As a real world subject, Angela is one of the more compelling people to be on television in recent memory. The initial impression of her is that of a relatively harmless Christian woman who is simply unsure of where to take her life. Through the trials and tribulations the show brings, her true colors are revealed as a somewhat manipulative conspiracy theorist who may have more bad intentions than initially let on. The show tries to unpack the ideology of Angela, but as it tries harder to figure out this person, the narrative grows more confusing. The interactions between Fielder and Angela provide what is easily up there with the funniest moments in television history. Angela’s convictions about her QAnon-adjacent beliefs and Fielder’s cringe-inducing awkwardness mix together like boiling water and oil, with the explosions that follow too captivating to look away.
To understand “The Rehearsal” is to understand Nathan Fielder — a task that may prove to be more difficult than all of the problems our greatest scientists are solving today. Now, why is Fielder such an enigma? For one, he is not his actual self. He’s playing a character; that character is Nathan Fielder. Nathan Fielder plays Nathan Fielder the same way Sacha Baron Cohen plays Borat. He never breaks character and the main purpose of his presence on screen is to extract absurdity out of real people. But unlike with Borat, who uses brash offensive language and over-the-top energy to get his results, Fielder achieves his goals by being painfully awkward and severely understated. He brings an unrivaled ability to ask simple questions that yield wild answers and maintain composure through it all. For example, Angela goes on a tangent about how Google promotes Satanic worship, to which Fielder responds with an “oh, okay” and lets the conversation continue. This show reveals throughout that many subjects, to put it lightly, have problematic ideologies. Instead of confronting these ideas head on, the show gives them a fairly blank target in Fielder and uses his impassiveness as a way to reflect the absurdity onto the audience.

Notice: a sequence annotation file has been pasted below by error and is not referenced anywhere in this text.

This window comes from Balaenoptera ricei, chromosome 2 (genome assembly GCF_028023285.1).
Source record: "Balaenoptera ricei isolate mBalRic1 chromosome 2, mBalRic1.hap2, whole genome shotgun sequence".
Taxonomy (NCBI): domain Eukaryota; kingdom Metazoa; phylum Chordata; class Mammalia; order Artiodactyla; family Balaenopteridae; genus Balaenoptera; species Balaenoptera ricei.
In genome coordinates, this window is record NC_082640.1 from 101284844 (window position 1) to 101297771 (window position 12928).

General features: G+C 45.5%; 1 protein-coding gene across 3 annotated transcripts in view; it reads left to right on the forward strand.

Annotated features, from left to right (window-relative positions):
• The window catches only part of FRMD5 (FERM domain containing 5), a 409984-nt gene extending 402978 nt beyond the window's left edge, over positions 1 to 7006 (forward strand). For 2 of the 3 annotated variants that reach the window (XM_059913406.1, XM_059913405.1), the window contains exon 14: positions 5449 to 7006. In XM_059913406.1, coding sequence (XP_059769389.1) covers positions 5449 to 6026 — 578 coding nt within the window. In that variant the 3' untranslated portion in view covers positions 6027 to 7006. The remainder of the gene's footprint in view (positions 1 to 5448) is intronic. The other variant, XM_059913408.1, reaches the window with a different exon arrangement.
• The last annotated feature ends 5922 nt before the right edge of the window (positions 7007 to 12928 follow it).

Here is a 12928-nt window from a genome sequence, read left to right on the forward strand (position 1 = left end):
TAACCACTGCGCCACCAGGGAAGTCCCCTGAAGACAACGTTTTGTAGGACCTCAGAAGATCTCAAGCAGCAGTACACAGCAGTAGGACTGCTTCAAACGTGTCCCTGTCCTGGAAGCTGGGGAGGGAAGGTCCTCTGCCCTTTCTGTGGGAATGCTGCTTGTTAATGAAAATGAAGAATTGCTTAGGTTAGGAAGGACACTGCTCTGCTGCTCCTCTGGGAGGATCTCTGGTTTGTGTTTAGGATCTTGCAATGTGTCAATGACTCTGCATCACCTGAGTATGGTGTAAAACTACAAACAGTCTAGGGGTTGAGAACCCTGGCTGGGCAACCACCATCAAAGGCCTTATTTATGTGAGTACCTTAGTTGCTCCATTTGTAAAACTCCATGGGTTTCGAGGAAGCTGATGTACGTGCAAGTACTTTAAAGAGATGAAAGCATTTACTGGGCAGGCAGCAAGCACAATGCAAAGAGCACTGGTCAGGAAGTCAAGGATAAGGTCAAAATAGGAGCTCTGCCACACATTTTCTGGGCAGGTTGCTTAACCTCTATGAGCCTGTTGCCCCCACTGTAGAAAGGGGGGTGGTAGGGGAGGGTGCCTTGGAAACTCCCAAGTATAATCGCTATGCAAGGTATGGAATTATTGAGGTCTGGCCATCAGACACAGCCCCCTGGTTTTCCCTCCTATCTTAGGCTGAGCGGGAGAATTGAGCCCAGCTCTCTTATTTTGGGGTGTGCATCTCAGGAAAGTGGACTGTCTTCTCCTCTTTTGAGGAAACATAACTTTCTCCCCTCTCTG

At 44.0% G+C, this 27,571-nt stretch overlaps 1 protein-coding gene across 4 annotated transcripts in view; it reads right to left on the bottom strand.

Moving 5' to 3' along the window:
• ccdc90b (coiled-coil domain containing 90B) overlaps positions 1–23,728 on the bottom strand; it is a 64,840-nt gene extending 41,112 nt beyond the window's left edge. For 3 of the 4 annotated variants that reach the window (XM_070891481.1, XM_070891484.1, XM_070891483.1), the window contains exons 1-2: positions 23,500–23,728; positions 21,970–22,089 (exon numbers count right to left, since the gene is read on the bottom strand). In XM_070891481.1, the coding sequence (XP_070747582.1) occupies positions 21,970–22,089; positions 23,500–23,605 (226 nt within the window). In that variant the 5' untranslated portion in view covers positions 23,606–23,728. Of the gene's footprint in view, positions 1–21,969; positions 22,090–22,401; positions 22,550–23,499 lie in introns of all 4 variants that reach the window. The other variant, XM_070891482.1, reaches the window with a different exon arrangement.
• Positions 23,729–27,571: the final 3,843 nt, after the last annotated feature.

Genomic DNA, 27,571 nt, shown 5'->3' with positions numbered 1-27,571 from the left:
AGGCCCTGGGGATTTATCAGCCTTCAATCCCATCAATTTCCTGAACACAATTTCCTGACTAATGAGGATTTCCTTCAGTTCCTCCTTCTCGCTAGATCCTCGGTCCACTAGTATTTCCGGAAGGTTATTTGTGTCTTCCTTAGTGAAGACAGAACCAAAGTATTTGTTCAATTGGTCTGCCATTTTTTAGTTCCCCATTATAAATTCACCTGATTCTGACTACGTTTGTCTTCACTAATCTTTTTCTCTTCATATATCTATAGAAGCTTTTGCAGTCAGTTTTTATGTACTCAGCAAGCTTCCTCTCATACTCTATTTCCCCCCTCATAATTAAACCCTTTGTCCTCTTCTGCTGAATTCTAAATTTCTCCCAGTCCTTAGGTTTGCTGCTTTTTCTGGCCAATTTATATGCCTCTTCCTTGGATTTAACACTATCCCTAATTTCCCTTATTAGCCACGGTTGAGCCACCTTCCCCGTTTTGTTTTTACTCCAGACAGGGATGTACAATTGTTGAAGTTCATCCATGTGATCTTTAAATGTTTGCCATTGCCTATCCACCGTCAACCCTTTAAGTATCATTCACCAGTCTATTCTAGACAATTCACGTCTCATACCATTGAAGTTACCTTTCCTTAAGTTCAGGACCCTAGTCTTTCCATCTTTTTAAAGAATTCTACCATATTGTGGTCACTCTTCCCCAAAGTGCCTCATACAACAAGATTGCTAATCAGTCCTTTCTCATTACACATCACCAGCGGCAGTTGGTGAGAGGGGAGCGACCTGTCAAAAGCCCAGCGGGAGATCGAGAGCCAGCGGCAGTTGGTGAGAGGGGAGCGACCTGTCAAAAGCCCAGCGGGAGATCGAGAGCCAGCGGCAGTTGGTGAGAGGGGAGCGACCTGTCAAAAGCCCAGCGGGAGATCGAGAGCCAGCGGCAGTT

Nathan Fielder, the character, is naive and timid while Nathan Fielder, the director and creator of “The Rehearsal,” has his finger right on the pulse of this entire experimental production. This contrast between the two Fielders allows the show to feel like it has great scope and ambition while its creator feels unable to handle the premise. Much of the humor of the show comes from buying into the character of Nathan Fielder and wondering how he’s able to create such elaborate setpieces and premises while also seeming like he can hardly maintain a conversation that lasts longer than two sentences.